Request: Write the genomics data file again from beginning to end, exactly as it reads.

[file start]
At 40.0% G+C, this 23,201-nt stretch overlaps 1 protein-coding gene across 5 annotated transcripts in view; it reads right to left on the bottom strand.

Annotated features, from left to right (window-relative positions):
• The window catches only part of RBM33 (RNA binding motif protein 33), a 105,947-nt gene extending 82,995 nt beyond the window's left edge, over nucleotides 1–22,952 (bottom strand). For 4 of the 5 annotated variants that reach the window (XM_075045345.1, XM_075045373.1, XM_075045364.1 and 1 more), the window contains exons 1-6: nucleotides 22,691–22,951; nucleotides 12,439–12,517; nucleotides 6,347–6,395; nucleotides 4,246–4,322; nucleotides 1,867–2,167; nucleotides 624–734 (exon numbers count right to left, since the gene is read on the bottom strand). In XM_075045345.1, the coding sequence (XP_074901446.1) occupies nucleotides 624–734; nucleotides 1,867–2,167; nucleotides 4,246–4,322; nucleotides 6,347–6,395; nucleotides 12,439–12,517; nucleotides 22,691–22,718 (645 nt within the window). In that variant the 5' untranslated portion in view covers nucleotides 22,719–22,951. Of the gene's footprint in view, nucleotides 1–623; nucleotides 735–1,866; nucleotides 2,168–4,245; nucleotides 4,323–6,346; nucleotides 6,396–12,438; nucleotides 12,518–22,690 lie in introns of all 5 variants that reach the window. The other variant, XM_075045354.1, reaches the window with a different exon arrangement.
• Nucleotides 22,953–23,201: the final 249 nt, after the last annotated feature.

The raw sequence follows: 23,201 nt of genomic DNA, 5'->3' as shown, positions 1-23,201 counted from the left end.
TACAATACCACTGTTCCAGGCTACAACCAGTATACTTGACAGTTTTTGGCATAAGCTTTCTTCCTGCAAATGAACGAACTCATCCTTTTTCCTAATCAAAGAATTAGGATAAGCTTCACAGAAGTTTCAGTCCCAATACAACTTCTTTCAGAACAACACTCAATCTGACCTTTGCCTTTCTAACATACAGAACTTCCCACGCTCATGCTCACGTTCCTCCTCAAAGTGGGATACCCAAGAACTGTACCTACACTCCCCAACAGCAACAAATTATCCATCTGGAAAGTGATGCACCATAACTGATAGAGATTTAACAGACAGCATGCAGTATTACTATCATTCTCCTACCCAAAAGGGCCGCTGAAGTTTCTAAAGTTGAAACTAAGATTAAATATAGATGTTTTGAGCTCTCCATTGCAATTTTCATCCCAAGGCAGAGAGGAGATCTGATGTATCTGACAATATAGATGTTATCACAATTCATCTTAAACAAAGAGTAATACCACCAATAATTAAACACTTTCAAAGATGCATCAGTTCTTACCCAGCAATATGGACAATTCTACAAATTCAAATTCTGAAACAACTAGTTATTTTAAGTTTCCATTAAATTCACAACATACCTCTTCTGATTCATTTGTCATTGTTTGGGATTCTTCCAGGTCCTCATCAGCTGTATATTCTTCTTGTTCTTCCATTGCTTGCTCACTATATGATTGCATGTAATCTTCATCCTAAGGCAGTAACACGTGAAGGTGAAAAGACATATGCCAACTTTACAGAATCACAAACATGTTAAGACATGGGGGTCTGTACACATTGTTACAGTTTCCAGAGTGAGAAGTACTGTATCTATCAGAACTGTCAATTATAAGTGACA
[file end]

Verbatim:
At 40.0% G+C, this 23,201-nt stretch overlaps 1 protein-coding gene across 5 annotated transcripts in view; it reads right to left on the bottom strand.

Annotated features, from left to right (window-relative positions):
• The window catches only part of RBM33 (RNA binding motif protein 33), a 105,947-nt gene extending 82,995 nt beyond the window's left edge, over nucleotides 1–22,952 (bottom strand). For 4 of the 5 annotated variants that reach the window (XM_075045345.1, XM_075045373.1, XM_075045364.1 and 1 more), the window contains exons 1-6: nucleotides 22,691–22,951; nucleotides 12,439–12,517; nucleotides 6,347–6,395; nucleotides 4,246–4,322; nucleotides 1,867–2,167; nucleotides 624–734 (exon numbers count right to left, since the gene is read on the bottom strand). In XM_075045345.1, the coding sequence (XP_074901446.1) occupies nucleotides 624–734; nucleotides 1,867–2,167; nucleotides 4,246–4,322; nucleotides 6,347–6,395; nucleotides 12,439–12,517; nucleotides 22,691–22,718 (645 nt within the window). In that variant the 5' untranslated portion in view covers nucleotides 22,719–22,951. Of the gene's footprint in view, nucleotides 1–623; nucleotides 735–1,866; nucleotides 2,168–4,245; nucleotides 4,323–6,346; nucleotides 6,396–12,438; nucleotides 12,518–22,690 lie in introns of all 5 variants that reach the window. The other variant, XM_075045354.1, reaches the window with a different exon arrangement.
• Nucleotides 22,953–23,201: the final 249 nt, after the last annotated feature.

The raw sequence follows: 23,201 nt of genomic DNA, 5'->3' as shown, positions 1-23,201 counted from the left end.
TACAATACCACTGTTCCAGGCTACAACCAGTATACTTGACAGTTTTTGGCATAAGCTTTCTTCCTGCAAATGAACGAACTCATCCTTTTTCCTAATCAAAGAATTAGGATAAGCTTCACAGAAGTTTCAGTCCCAATACAACTTCTTTCAGAACAACACTCAATCTGACCTTTGCCTTTCTAACATACAGAACTTCCCACGCTCATGCTCACGTTCCTCCTCAAAGTGGGATACCCAAGAACTGTACCTACACTCCCCAACAGCAACAAATTATCCATCTGGAAAGTGATGCACCATAACTGATAGAGATTTAACAGACAGCATGCAGTATTACTATCATTCTCCTACCCAAAAGGGCCGCTGAAGTTTCTAAAGTTGAAACTAAGATTAAATATAGATGTTTTGAGCTCTCCATTGCAATTTTCATCCCAAGGCAGAGAGGAGATCTGATGTATCTGACAATATAGATGTTATCACAATTCATCTTAAACAAAGAGTAATACCACCAATAATTAAACACTTTCAAAGATGCATCAGTTCTTACCCAGCAATATGGACAATTCTACAAATTCAAATTCTGAAACAACTAGTTATTTTAAGTTTCCATTAAATTCACAACATACCTCTTCTGATTCATTTGTCATTGTTTGGGATTCTTCCAGGTCCTCATCAGCTGTATATTCTTCTTGTTCTTCCATTGCTTGCTCACTATATGATTGCATGTAATCTTCATCCTAAGGCAGTAACACGTGAAGGTGAAAAGACATATGCCAACTTTACAGAATCACAAACATGTTAAGACATGGGGGTCTGTACACATTGTTACAGTTTCCAGAGTGAGAAGTACTGTATCTATCAGAACTGTCAATTATAAGTGACA